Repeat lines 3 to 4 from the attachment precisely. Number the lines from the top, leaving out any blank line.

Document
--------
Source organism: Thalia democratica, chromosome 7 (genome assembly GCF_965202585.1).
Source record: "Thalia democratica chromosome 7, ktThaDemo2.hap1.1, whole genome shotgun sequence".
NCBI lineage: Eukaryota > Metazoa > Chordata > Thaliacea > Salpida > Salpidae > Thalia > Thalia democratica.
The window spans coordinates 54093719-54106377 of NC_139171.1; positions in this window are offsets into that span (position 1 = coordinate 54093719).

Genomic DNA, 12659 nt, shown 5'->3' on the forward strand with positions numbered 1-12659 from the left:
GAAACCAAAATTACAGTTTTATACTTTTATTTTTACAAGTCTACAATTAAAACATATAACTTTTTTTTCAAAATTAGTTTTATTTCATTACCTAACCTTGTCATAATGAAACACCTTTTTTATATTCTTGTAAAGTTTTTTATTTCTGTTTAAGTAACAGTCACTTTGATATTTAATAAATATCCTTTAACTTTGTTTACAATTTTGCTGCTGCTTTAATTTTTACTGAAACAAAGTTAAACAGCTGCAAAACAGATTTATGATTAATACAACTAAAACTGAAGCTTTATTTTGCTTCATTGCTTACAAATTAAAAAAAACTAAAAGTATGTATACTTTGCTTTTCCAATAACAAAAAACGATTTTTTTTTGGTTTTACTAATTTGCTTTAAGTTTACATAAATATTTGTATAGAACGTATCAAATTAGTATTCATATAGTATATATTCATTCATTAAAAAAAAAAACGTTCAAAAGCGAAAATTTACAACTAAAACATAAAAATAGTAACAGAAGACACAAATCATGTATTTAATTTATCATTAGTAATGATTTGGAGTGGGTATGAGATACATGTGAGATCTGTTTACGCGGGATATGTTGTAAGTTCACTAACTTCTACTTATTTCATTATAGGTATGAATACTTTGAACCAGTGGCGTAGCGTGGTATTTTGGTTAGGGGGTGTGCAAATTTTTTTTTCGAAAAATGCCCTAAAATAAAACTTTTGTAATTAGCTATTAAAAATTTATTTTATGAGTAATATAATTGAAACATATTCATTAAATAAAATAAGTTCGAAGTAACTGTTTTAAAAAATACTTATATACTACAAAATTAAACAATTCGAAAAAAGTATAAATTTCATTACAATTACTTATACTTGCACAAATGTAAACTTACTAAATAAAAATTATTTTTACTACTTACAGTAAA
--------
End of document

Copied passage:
NCBI lineage: Eukaryota > Metazoa > Chordata > Thaliacea > Salpida > Salpidae > Thalia > Thalia democratica.
The window spans coordinates 54093719-54106377 of NC_139171.1; positions in this window are offsets into that span (position 1 = coordinate 54093719).